Vatican Splendors arrives at Museum of Art | Fort Lauderdale
By Rachel Galvin
Stepping into the Vatican Splendors exhibit is like stepping back in time as it leads you on down a cobblestone pathway toward an illustration of what St. Peter’s tomb must have looked like. Each room is filled with historical gems that piece by piece chronologically tell the story of the life of the Vatican, which supposedly sits atop St. Peter’s tomb. The basilica is said to have been built in the 4th century in this spot.
Paintings, mosaics and marble casts of Peter reveal the symbolism that has grown to represent him throughout the ages: his upside down crucifixion, his white hair and curly beard, the crossed keys in his hand. But other saints are depicted here as well, including St. Paul, seen holding a sword, and St. Sebastian (displayed in a never before viewed outside of the Vatican painting), pierced with arrows. St. John usually was seen with an eagle or a chalice. St. Andrew was shown carrying an X-shaped cross. Symbols like these were an easy way to educate an illiterate populace.
The Byzantine mosaics with their gilded squares would have reflected the light within the space and made them come to life for those who worshiped there. The key element to this media is lack of realistic expression, yet the symbolism and personality of those depicted still comes across.
Besides seeing the development of religious symbolism, those who stroll through the exhibit can see the gradual shift in the way those symbols are presented. In “Adoration of the Magi,” in the Borgia collection, the symbolism of the halo revealing holiness is still evident, as well as a stiffness to the anatomy, but the faces show expression, signaling a transition from an earlier style to the Renaissance.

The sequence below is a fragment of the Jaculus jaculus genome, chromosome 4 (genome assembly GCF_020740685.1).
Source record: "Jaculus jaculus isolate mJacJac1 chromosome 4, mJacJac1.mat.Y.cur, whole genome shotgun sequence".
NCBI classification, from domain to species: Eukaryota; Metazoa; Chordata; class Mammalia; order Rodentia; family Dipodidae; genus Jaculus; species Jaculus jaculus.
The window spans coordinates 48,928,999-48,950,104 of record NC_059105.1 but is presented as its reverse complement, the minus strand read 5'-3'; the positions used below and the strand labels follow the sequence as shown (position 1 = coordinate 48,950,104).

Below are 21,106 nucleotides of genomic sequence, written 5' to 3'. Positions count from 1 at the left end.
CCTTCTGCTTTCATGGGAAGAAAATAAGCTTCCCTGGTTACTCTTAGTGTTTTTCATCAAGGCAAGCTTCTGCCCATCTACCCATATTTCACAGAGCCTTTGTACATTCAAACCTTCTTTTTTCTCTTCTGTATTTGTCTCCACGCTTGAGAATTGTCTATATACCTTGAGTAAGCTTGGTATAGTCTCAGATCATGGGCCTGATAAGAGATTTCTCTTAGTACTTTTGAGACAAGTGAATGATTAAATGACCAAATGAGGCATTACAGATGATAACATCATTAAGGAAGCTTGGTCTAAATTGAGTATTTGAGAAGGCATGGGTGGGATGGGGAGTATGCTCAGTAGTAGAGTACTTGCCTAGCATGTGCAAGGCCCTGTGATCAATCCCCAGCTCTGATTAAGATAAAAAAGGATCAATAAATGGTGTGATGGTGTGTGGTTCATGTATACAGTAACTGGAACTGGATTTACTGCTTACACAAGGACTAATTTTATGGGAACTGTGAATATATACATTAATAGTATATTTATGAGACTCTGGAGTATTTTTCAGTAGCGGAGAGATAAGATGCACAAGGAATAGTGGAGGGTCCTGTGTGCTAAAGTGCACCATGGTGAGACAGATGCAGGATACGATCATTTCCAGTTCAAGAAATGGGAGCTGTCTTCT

Even the reliefs here made during this time period show St. Peter and St. Paul with an added depth of perspective and feeling.
The Renaissance brought to the world many masters, including Michelangelo, who was commissioned by Pope Julius II in 1508 to work on his tomb. During the many years he worked on it, he stopped to reluctantly paint the Sistine Chapel ceiling with scenes from the Bible (Genesis), including the creation of the world and the story of Noah and the great flood, a fresco still looked up at in awe where it remains within the Vatican complex. (Those who actually visit it in Italy take note of the hardly-seen-in-books painting on one of the walls depicting the Last Judgement). A cast of Michelangelo’s well-known “Pieta’” is on display in the exhibit showing a forlorn Mary holding the limp body of her son, Jesus. One element that makes this particular marble sculpture so unique is that Mary and Jesus are shown to be the same age. Also shown here is a Bas Relief of the “Pieta,’” as well as a hand-written letter from Michelangelo and the caliper’s he may have later used to measure the dome of the Vatican as architect.